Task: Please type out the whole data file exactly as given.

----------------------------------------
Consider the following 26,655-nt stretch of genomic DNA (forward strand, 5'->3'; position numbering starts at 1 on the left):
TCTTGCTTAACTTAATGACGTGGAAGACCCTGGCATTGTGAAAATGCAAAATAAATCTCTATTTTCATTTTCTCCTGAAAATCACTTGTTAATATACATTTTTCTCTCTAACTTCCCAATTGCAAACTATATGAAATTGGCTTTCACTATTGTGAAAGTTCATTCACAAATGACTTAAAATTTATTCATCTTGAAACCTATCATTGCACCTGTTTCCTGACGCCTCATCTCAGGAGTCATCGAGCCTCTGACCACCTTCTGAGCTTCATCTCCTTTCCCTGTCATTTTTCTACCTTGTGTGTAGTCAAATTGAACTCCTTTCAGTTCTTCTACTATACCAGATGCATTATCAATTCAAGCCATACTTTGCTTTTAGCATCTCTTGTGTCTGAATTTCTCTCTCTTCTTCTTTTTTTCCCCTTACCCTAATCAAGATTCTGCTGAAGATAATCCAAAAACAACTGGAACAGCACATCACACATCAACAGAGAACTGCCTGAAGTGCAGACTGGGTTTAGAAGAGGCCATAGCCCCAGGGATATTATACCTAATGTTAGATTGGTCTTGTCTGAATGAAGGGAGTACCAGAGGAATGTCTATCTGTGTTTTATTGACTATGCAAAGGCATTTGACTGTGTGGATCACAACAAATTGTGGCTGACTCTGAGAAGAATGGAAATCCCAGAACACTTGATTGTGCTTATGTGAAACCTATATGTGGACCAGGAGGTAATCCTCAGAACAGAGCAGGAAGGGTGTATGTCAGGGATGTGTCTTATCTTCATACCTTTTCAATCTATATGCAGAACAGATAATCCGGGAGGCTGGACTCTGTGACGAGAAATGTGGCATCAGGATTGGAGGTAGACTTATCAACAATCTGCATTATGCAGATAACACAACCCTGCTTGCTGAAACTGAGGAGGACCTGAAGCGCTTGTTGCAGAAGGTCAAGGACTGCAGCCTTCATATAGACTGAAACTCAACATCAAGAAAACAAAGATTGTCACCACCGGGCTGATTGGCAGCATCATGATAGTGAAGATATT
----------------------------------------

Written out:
Consider the following 26,655-nt stretch of genomic DNA (forward strand, 5'->3'; position numbering starts at 1 on the left):
TCTTGCTTAACTTAATGACGTGGAAGACCCTGGCATTGTGAAAATGCAAAATAAATCTCTATTTTCATTTTCTCCTGAAAATCACTTGTTAATATACATTTTTCTCTCTAACTTCCCAATTGCAAACTATATGAAATTGGCTTTCACTATTGTGAAAGTTCATTCACAAATGACTTAAAATTTATTCATCTTGAAACCTATCATTGCACCTGTTTCCTGACGCCTCATCTCAGGAGTCATCGAGCCTCTGACCACCTTCTGAGCTTCATCTCCTTTCCCTGTCATTTTTCTACCTTGTGTGTAGTCAAATTGAACTCCTTTCAGTTCTTCTACTATACCAGATGCATTATCAATTCAAGCCATACTTTGCTTTTAGCATCTCTTGTGTCTGAATTTCTCTCTCTTCTTCTTTTTTTCCCCTTACCCTAATCAAGATTCTGCTGAAGATAATCCAAAAACAACTGGAACAGCACATCACACATCAACAGAGAACTGCCTGAAGTGCAGACTGGGTTTAGAAGAGGCCATAGCCCCAGGGATATTATACCTAATGTTAGATTGGTCTTGTCTGAATGAAGGGAGTACCAGAGGAATGTCTATCTGTGTTTTATTGACTATGCAAAGGCATTTGACTGTGTGGATCACAACAAATTGTGGCTGACTCTGAGAAGAATGGAAATCCCAGAACACTTGATTGTGCTTATGTGAAACCTATATGTGGACCAGGAGGTAATCCTCAGAACAGAGCAGGAAGGGTGTATGTCAGGGATGTGTCTTATCTTCATACCTTTTCAATCTATATGCAGAACAGATAATCCGGGAGGCTGGACTCTGTGACGAGAAATGTGGCATCAGGATTGGAGGTAGACTTATCAACAATCTGCATTATGCAGATAACACAACCCTGCTTGCTGAAACTGAGGAGGACCTGAAGCGCTTGTTGCAGAAGGTCAAGGACTGCAGCCTTCATATAGACTGAAACTCAACATCAAGAAAACAAAGATTGTCACCACCGGGCTGATTGGCAGCATCATGATAGTGAAGATATT